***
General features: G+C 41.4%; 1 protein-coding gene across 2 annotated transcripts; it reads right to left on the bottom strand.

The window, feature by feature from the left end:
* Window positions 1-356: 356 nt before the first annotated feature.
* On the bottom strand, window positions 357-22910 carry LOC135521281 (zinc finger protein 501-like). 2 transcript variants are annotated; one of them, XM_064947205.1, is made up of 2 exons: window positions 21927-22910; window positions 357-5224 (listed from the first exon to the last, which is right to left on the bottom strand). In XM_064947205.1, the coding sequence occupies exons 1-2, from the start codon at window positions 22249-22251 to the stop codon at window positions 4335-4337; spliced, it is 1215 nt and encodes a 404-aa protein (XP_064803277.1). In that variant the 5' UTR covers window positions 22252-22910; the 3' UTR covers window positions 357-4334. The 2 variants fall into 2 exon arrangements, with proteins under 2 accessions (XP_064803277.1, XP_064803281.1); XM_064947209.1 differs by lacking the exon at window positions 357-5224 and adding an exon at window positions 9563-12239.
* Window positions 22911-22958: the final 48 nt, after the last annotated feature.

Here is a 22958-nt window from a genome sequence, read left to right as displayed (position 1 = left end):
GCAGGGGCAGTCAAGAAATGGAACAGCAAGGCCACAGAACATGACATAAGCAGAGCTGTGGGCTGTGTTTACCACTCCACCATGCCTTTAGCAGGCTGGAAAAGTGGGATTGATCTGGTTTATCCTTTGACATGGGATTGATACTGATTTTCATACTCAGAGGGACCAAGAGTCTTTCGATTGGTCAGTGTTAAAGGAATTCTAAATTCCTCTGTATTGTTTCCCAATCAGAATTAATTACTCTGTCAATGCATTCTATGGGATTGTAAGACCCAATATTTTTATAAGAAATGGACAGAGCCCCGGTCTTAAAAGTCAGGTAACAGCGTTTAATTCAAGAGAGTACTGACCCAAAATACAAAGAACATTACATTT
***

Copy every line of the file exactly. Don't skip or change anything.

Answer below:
General features: G+C 41.4%; 1 protein-coding gene across 2 annotated transcripts; it reads right to left on the bottom strand.

The window, feature by feature from the left end:
* Window positions 1-356: 356 nt before the first annotated feature.
* On the bottom strand, window positions 357-22910 carry LOC135521281 (zinc finger protein 501-like). 2 transcript variants are annotated; one of them, XM_064947205.1, is made up of 2 exons: window positions 21927-22910; window positions 357-5224 (listed from the first exon to the last, which is right to left on the bottom strand). In XM_064947205.1, the coding sequence occupies exons 1-2, from the start codon at window positions 22249-22251 to the stop codon at window positions 4335-4337; spliced, it is 1215 nt and encodes a 404-aa protein (XP_064803277.1). In that variant the 5' UTR covers window positions 22252-22910; the 3' UTR covers window positions 357-4334. The 2 variants fall into 2 exon arrangements, with proteins under 2 accessions (XP_064803277.1, XP_064803281.1); XM_064947209.1 differs by lacking the exon at window positions 357-5224 and adding an exon at window positions 9563-12239.
* Window positions 22911-22958: the final 48 nt, after the last annotated feature.

Here is a 22958-nt window from a genome sequence, read left to right as displayed (position 1 = left end):
GCAGGGGCAGTCAAGAAATGGAACAGCAAGGCCACAGAACATGACATAAGCAGAGCTGTGGGCTGTGTTTACCACTCCACCATGCCTTTAGCAGGCTGGAAAAGTGGGATTGATCTGGTTTATCCTTTGACATGGGATTGATACTGATTTTCATACTCAGAGGGACCAAGAGTCTTTCGATTGGTCAGTGTTAAAGGAATTCTAAATTCCTCTGTATTGTTTCCCAATCAGAATTAATTACTCTGTCAATGCATTCTATGGGATTGTAAGACCCAATATTTTTATAAGAAATGGACAGAGCCCCGGTCTTAAAAGTCAGGTAACAGCGTTTAATTCAAGAGAGTACTGACCCAAAATACAAAGAACATTACATTT